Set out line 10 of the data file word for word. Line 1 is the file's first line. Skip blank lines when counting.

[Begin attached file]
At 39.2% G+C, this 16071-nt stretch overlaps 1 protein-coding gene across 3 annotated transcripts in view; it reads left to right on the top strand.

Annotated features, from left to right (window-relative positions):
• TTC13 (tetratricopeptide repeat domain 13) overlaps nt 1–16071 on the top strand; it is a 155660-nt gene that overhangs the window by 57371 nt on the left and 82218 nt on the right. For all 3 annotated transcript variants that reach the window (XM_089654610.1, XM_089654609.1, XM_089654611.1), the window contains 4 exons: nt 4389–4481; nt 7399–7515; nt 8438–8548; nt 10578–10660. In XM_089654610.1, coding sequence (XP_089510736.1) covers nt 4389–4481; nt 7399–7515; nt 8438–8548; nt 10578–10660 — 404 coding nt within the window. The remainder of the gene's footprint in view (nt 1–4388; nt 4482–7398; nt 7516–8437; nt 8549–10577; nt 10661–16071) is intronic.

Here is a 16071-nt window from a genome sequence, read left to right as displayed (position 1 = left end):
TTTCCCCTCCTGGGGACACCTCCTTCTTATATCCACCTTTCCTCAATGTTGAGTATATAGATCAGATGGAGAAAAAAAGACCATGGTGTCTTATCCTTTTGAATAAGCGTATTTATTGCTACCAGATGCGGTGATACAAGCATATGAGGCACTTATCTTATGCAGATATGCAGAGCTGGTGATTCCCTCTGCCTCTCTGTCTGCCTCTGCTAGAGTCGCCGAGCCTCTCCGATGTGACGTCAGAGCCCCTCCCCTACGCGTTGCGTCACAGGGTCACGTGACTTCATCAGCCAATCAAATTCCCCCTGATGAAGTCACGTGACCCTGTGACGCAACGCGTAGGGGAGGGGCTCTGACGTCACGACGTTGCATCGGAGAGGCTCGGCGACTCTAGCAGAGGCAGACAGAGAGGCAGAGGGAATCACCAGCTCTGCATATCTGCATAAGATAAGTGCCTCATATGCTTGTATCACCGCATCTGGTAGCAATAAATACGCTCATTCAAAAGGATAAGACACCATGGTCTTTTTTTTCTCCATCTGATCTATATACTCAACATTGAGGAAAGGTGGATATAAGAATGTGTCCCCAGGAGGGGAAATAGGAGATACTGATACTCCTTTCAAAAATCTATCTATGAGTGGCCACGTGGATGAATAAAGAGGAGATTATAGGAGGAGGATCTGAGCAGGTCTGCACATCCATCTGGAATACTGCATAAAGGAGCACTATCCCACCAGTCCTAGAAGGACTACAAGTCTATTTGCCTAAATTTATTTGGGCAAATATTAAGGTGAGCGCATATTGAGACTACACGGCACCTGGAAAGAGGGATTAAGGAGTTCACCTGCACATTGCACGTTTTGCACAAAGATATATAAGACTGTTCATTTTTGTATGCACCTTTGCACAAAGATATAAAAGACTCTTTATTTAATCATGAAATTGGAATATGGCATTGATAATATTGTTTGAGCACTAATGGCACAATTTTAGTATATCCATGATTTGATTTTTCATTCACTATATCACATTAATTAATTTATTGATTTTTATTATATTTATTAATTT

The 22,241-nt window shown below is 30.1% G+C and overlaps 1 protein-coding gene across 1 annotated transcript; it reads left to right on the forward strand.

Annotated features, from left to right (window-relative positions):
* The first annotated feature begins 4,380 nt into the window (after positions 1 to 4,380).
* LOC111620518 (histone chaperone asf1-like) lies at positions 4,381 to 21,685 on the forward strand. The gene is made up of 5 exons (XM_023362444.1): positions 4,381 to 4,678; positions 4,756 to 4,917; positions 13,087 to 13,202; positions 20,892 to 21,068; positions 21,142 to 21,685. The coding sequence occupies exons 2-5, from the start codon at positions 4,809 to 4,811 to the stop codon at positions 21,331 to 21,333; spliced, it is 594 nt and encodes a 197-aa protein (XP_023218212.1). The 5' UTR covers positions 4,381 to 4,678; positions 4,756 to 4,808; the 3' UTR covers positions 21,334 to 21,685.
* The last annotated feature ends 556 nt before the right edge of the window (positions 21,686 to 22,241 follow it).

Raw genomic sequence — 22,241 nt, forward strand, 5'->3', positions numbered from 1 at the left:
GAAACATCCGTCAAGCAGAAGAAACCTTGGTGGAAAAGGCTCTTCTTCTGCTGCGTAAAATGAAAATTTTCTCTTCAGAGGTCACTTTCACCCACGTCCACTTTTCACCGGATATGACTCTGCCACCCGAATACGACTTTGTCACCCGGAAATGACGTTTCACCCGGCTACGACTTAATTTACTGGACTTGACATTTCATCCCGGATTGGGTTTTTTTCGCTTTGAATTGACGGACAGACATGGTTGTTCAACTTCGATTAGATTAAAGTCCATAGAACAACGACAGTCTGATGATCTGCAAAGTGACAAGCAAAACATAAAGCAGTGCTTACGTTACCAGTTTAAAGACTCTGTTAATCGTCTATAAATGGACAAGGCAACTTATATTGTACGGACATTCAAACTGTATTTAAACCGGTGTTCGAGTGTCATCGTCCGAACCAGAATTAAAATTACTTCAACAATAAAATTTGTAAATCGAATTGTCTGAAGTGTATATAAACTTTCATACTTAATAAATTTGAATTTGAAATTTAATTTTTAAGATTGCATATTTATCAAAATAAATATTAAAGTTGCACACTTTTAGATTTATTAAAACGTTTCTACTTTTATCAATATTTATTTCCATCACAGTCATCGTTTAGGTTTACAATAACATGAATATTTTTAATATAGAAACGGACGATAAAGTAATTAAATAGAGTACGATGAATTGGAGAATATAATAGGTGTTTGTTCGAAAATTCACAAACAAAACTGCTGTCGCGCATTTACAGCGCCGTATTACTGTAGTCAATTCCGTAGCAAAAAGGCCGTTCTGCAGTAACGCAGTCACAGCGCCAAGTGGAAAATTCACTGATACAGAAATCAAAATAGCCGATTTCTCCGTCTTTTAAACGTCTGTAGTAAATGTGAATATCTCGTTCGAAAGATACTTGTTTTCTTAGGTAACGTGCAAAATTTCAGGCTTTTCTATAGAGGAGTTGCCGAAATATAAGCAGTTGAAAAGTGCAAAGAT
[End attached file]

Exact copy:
* The last annotated feature ends 556 nt before the right edge of the window (positions 21,686 to 22,241 follow it).